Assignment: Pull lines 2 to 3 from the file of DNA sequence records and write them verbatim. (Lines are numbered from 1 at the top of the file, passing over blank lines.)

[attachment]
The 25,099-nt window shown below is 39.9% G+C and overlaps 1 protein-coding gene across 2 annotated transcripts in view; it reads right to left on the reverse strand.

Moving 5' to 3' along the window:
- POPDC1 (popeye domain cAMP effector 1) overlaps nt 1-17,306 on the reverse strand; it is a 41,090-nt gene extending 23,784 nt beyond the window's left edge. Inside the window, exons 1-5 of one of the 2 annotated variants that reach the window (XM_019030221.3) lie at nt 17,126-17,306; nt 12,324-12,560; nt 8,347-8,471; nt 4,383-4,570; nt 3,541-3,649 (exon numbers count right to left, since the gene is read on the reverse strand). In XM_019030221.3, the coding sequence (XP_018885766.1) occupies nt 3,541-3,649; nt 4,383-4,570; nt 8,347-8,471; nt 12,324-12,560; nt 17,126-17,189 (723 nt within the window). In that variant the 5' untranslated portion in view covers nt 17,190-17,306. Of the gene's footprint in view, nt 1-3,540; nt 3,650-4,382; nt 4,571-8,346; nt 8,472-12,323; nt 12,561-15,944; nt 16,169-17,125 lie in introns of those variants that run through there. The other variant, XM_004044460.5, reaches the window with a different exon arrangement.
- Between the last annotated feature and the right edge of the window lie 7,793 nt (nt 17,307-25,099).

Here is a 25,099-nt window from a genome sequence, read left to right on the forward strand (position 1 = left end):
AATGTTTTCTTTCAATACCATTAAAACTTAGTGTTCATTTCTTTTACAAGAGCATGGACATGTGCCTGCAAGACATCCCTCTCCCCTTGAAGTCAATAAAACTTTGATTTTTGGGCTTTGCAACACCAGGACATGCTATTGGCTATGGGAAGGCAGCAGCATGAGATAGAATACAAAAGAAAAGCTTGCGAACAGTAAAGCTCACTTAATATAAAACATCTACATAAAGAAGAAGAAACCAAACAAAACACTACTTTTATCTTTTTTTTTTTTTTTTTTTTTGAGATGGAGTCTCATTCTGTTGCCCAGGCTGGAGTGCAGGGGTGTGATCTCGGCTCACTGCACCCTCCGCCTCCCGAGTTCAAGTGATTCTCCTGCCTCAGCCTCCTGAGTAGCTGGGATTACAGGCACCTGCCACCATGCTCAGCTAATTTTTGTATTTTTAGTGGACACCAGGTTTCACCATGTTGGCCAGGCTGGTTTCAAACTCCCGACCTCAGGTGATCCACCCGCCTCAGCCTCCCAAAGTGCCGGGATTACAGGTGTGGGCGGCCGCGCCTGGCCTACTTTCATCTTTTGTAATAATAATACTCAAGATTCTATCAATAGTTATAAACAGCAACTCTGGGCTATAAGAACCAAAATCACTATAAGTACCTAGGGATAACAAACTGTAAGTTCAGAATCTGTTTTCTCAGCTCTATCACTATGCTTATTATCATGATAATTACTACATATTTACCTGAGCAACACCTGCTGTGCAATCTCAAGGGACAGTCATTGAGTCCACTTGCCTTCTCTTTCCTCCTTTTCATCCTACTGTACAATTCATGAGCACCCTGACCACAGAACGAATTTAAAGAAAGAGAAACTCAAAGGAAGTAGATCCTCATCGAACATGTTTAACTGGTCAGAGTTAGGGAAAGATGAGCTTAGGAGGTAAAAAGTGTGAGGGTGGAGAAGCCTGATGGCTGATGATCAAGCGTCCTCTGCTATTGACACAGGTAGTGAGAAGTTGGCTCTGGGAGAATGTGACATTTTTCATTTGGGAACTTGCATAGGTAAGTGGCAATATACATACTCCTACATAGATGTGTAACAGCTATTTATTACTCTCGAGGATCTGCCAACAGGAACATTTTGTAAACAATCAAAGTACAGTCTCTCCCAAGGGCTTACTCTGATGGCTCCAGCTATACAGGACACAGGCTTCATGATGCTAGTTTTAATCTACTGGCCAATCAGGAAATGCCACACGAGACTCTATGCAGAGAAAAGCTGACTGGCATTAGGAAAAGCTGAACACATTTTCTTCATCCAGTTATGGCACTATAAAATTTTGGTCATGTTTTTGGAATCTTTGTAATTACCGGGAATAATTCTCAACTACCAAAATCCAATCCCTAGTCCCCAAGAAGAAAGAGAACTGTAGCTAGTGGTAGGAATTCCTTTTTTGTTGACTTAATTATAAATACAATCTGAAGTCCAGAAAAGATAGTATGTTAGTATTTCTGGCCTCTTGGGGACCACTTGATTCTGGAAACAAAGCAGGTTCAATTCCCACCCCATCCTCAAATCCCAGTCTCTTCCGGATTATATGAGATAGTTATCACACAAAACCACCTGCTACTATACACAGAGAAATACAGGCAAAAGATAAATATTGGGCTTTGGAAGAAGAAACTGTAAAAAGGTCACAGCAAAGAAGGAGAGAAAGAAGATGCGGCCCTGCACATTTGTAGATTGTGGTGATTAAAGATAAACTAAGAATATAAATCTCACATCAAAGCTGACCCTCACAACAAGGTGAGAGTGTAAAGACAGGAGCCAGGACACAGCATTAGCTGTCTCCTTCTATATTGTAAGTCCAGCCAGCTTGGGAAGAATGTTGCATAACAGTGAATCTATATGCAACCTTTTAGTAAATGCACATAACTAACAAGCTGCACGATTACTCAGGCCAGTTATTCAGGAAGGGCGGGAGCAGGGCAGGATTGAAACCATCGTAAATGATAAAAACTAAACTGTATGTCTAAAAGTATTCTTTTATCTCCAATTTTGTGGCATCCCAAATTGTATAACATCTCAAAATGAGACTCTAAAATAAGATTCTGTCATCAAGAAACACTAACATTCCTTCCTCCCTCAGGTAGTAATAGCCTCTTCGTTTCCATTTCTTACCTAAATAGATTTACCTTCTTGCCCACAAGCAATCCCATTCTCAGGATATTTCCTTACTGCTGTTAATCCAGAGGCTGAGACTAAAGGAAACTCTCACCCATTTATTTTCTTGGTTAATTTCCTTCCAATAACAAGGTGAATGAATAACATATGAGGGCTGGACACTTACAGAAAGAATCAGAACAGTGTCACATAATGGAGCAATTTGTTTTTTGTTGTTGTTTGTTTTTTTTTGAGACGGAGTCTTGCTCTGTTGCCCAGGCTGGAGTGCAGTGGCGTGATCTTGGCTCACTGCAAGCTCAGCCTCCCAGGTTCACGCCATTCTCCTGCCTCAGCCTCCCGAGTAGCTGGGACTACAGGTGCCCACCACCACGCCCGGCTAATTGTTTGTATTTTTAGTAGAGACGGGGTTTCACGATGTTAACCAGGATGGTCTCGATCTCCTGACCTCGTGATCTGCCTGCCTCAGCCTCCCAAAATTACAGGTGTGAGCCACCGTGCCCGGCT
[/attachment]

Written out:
Moving 5' to 3' along the window:
- POPDC1 (popeye domain cAMP effector 1) overlaps nt 1-17,306 on the reverse strand; it is a 41,090-nt gene extending 23,784 nt beyond the window's left edge. Inside the window, exons 1-5 of one of the 2 annotated variants that reach the window (XM_019030221.3) lie at nt 17,126-17,306; nt 12,324-12,560; nt 8,347-8,471; nt 4,383-4,570; nt 3,541-3,649 (exon numbers count right to left, since the gene is read on the reverse strand). In XM_019030221.3, the coding sequence (XP_018885766.1) occupies nt 3,541-3,649; nt 4,383-4,570; nt 8,347-8,471; nt 12,324-12,560; nt 17,126-17,189 (723 nt within the window). In that variant the 5' untranslated portion in view covers nt 17,190-17,306. Of the gene's footprint in view, nt 1-3,540; nt 3,650-4,382; nt 4,571-8,346; nt 8,472-12,323; nt 12,561-15,944; nt 16,169-17,125 lie in introns of those variants that run through there. The other variant, XM_004044460.5, reaches the window with a different exon arrangement.